Seventh Sunday after the Epiphany (February 19, 2017)
February 13, 2017 | by Robert Gnuse
|Reading 1||Reading 2||Reading 3||Reading 4||Reading 1 Alt||Reading 2 Alt|
|Leviticus 19:1-2 & 9-18||Psalm 119:33-40||1 Corinthians 3:10-11 & 16-23||Matthew 5:38-48|
Old Testament Lesson: Leviticus 19:1-2, 9-18
Christians too quickly say that the book of Leviticus is a compendium of cultic laws that are no longer binding on the Christian by virtue of being part of the old law that passed away with the coming of Christ and the new covenant. But there are a number of social guidelines and imperatives in Leviticus that are good to heed in any culture and in any age. We could say that they are not laws that are binding upon the Christian, but they are “paranesis” or moral encouragement, comparable to what we find in the letters of Paul and the later Paulists. In other words, these laws might be seen as saying to us, “If you really are a Christian, wouldn’t you want to follow these guidelines to show the love of God to other people.
In verses 9-10 we see the gleaning laws that are designed to help the poor, the widow, the orphan, and the foreigner in the land. You do not harvest all your grain or pick all your grapes, but you leave some for the poor. A society that provides for its poor is a society that engenders a respect for all people.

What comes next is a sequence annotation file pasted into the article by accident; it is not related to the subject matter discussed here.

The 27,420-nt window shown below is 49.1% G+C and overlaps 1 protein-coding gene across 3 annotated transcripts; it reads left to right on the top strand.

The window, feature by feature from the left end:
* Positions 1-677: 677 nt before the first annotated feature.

In verses 11-13 we hear the enumerations of various commands in the Ten Commandments, also universal moral guidelines. We are enjoined not to steal, lie, swear falsely. Did people really revile a deaf person or put a stumbling block in front of a blind person (v. 14)? No . . .! But the commands are a rhetorical way of saying just as you would not hurt a deaf or a blind person, neither should you hurt a poor person.
Courtroom integrity is commended to the judges, who really were the old men in a village who would act as a court of justice when grievances were brought to them for settlement. It is interesting that they are enjoined not to be partial to either a poor person out of sympathy or a rich person out of fear or hope for a bribe (v. 15). Here we observe our own understanding of how justice is to be blind and thus be fair.
With the imperatives not to hate your neighbor or seek revenge (vv. 17-18) we can see the sayings of Jesus. When you read, “you shall love your neighbor as yourself” we find the origin of Jesus’ sayings, especially his Golden Rule. Jesus is very much rooted in the teaching tradition of Leviticus and Deuteronomy. These are values for all people in all times and places.
As a process theologian I focus on the words, “For I the Lord your God am holy” (v. 2), a common refrain in Leviticus. It speaks of the Lord as present in the lives of people, present in the very existence of each individual. God is holy, and this demands a holy response. But even more, the passage that the holy God is in our midst leading us to holiness, to a fair and just society, to a mode of living that encourages us to treat all people with respect, proclaims a holy God who is deeply present in our hearts and minds. This is not an external holy God demanding a response, this is a holy God inside us and motivating us. This is how ancient Israelites and Jews may have understood the holiness of God, for it was to them an overwhelming and consuming force. This holy God is truly a God of process who has entered into the process of the world and human existence, and this God is leading us onward by inspiring us to holiness, justice, and love. If we stress that not only does the holiness of God inspire our behavior, but that its presence causes our behavior, we are seriously focusing on these passages from a process theological perspective.